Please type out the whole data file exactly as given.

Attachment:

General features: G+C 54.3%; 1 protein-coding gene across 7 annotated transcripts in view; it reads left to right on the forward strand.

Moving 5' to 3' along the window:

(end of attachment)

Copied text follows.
General features: G+C 54.3%; 1 protein-coding gene across 7 annotated transcripts in view; it reads left to right on the forward strand.

Moving 5' to 3' along the window: